Summary: It can be hard to tell people "no", and sometimes we say "yes" when we don't actually mean it. But Jesus shows us how important "no" can be. From https://www.youtube.com/watch?v=DEWRnuMvKY4
I think a lot of us can have a hard time saying "no" to people.
We can be afraid that other people will be disappointed, or let down, or maybe not even like us as much anymore. Or we might feel guilty, guilty that someone else might have to help them instead of us, or that nobody will help them. And some things just sound fun, and we don't want to say "no" because we don't want to miss out on something fun!
So we say "yes" to the fun, and "yes" out of guilt, and "yes" out of fear, yes, yes, yes, and pretty soon if we're not careful, we can suddenly find that our whole week is filled up, and we don't know how we're going to get everything done, and we're staying up late or getting up early trying to finish everything, or falling behind and disappointing people when we don't come through.
In Luke 4, Jesus has spent a few weeks in the small fishing and trading village of Capernaum. And Jesus has just started out on the scene; he doesn't have any disciples or followers yet, and Capernaum is really the first place he's stayed and taught.
And Jesus is teaching there every Sabbath, and he's healed the sick and cast demons out of tormented people and brought people back from near-death, and the people of Capernaum seem to really love him. But then one day they wake up and he's gone.
And they send out search parties into the surrounding countryside looking for him. One of these search parties finds him, and I guess it becomes obvious that Jesus wasn't really planning on coming back...because they start to beg him not to leave, begging him to come back to Capernaum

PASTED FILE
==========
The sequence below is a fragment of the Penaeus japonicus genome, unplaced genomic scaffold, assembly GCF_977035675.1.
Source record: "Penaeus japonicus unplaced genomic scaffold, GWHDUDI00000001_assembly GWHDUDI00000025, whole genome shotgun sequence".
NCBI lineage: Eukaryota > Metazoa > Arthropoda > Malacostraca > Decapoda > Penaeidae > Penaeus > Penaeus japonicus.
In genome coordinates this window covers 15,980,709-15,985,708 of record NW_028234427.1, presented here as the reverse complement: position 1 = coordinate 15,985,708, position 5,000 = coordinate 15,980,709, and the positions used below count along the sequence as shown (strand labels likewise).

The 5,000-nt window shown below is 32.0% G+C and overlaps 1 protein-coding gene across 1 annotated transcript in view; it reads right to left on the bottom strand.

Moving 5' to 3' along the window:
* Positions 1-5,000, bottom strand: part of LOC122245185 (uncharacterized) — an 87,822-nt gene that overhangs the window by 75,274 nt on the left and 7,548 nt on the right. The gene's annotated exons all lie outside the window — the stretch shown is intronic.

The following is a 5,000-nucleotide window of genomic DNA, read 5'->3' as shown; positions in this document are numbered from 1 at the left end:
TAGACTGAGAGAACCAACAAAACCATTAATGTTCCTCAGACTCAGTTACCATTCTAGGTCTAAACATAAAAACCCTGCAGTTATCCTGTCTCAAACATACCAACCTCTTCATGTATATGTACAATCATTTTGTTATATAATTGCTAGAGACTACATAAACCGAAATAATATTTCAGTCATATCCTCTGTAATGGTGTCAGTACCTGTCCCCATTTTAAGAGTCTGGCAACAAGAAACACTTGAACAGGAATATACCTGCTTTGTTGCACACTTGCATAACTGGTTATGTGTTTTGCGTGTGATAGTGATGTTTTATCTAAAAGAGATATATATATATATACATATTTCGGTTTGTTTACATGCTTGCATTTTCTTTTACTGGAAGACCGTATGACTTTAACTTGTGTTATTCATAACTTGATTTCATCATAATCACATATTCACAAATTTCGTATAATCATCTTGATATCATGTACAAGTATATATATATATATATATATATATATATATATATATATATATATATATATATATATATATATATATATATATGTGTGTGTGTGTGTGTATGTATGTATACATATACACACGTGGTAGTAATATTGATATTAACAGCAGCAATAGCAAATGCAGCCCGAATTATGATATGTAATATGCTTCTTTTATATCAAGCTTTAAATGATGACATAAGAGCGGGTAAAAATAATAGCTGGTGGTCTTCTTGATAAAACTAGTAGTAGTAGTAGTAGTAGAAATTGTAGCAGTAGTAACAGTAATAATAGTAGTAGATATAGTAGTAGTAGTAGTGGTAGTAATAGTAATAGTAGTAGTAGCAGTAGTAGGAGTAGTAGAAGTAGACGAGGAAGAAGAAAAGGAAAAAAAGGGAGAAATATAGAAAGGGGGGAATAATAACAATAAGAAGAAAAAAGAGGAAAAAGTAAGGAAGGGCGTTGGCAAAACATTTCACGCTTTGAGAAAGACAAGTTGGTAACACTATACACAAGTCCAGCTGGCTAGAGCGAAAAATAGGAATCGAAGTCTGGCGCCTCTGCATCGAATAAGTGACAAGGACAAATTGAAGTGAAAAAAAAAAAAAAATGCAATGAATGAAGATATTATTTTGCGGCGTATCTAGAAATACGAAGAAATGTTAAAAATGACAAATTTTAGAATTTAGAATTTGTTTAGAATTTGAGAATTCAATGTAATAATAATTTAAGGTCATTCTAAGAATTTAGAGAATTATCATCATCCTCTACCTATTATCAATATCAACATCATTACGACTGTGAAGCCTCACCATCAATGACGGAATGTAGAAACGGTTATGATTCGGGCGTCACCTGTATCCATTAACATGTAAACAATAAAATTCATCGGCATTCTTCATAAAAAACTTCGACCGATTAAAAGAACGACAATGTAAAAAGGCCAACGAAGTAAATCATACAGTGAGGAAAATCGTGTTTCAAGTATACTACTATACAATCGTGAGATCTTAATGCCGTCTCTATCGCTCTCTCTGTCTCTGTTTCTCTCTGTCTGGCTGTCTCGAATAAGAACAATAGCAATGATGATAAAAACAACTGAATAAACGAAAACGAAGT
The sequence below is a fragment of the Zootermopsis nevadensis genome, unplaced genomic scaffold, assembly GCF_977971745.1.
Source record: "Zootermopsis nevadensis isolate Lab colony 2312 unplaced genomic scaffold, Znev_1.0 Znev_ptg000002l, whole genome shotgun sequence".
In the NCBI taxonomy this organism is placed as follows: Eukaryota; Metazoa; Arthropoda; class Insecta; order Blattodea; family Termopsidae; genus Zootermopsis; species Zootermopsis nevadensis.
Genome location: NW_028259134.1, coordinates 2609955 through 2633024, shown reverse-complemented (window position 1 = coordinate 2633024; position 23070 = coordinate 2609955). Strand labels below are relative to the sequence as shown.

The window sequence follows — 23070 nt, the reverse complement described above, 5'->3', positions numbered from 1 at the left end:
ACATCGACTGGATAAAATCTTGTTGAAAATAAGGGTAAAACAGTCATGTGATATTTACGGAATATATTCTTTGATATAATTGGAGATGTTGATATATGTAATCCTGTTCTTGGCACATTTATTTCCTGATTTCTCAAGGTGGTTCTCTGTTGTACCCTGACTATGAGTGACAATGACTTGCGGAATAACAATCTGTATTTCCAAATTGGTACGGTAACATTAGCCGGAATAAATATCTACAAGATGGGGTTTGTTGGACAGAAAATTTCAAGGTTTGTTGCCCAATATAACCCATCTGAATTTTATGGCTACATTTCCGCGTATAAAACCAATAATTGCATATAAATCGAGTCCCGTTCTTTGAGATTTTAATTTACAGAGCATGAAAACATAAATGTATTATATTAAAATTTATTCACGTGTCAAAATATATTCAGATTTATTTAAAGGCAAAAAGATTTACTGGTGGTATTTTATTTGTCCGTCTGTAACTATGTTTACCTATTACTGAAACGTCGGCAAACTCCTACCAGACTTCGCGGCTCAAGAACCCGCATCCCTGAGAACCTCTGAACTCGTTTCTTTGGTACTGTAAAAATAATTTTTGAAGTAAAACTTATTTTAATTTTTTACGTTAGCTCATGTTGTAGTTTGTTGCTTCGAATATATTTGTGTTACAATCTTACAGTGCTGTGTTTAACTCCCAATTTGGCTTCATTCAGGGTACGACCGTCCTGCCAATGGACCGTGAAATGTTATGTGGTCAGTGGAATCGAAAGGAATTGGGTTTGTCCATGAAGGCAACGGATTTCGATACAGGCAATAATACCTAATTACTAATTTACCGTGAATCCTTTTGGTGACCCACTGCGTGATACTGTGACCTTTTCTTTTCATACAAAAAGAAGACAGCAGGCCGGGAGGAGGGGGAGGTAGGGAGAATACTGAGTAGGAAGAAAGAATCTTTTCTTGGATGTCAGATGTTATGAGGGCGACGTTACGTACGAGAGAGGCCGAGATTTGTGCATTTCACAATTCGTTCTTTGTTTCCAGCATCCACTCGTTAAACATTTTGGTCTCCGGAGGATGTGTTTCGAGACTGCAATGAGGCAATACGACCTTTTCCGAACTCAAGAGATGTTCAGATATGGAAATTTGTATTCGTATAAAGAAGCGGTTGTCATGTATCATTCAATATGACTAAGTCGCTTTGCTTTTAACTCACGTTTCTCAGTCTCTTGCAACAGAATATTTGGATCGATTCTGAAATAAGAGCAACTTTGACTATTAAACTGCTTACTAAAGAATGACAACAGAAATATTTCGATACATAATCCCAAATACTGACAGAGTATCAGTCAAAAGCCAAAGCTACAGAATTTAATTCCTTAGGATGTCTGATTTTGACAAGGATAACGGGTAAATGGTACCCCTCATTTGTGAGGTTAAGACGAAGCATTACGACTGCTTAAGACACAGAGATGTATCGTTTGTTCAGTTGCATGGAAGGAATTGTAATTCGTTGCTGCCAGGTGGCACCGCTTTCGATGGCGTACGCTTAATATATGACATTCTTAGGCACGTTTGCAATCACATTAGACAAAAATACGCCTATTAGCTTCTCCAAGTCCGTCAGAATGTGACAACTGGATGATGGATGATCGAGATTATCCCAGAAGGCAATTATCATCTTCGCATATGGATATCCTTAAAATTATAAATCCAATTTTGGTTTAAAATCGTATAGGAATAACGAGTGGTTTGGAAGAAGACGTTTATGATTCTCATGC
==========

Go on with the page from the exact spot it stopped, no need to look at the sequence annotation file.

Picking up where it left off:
And Jesus looks at these people who he's spent the last few weeks with, people he's probably gotten to know, whose loved ones he's healed, and he says "no".
He says "I've got to go share the good news of the Kingdom of God with other places too, that's why I was sent."
And he leaves.
Now think about how it would have felt to have been one of these people from Capernaum. You're begging Jesus not to leave you, and he leaves anyway. Would you have felt maybe a little disappointed? Or upset? Maybe even angry, or abandoned?
And think about being in Jesus' shoes. You've really gotten to know these people over the last few weeks, you maybe stayed in their homes, shared meals with some of them, talked to them in the synagogue. And they're begging you not to go...what would you tell them? Would you be able to say "no"? I'm not totally sure I would be able to.
But...Jesus does say "no". Jesus says "no", and it's okay.
It's okay to say "no".
Jesus actually says "no" to people in the New Testament quite a bit:
- To someone asking for healing (Matthew 15:21-25)
- To people trying to protect him (John 18:10-11)
- To people trying to defend his honor (Luke 9:54-55)
- To his own mom, when she asks him to stop teaching for a little bit and come talk to her (Matthew 12:46-48)
And yes, some of these requests were manipulative, and it was important that Jesus—like you—say no to people who are being manipulative. But a lot of these things are more or less *good*...they are people trying to help Jesus or people asking Jesus for help with good things.
If we focus back in on the Capernaum story specifically, they're saying come back to Capernaum, but what was he doing there? Teaching people about the Kingdom of God and healing the sick. There's nothing wrong with that, there's nothing sinful about wanting teaching and healing!
And if Jesus had decided to stay in Capernaum, he probably could have done a lot of good! The people there would have been happy, he would have healed more sick people, cast out more demons, and taught them deeply about the good news of the Kingdom of God. It could have been great!
But Jesus felt called to share the good news of God's Kingdom with as many places as he could. And he couldn't possibly do both that and say "yes" to Capernaum. He had to choose...choose which he would say "yes" to, and which he would say "no" to.
And had Jesus made the choice to say "yes" to Capernaum, he would have been saying no to basically the entire rest of the New Testament. All of the people who he met and the towns that he taught in and the lives that he changed and the individuals he discipled (he wouldn't even have met most of his disciples). And he wouldn't have met the lepers, and paralyzed people, and blind people and sick people, he wouldn't have met the woman at the well and the Roman Centurion and the 5,000 people who he fed! None of that would have happened!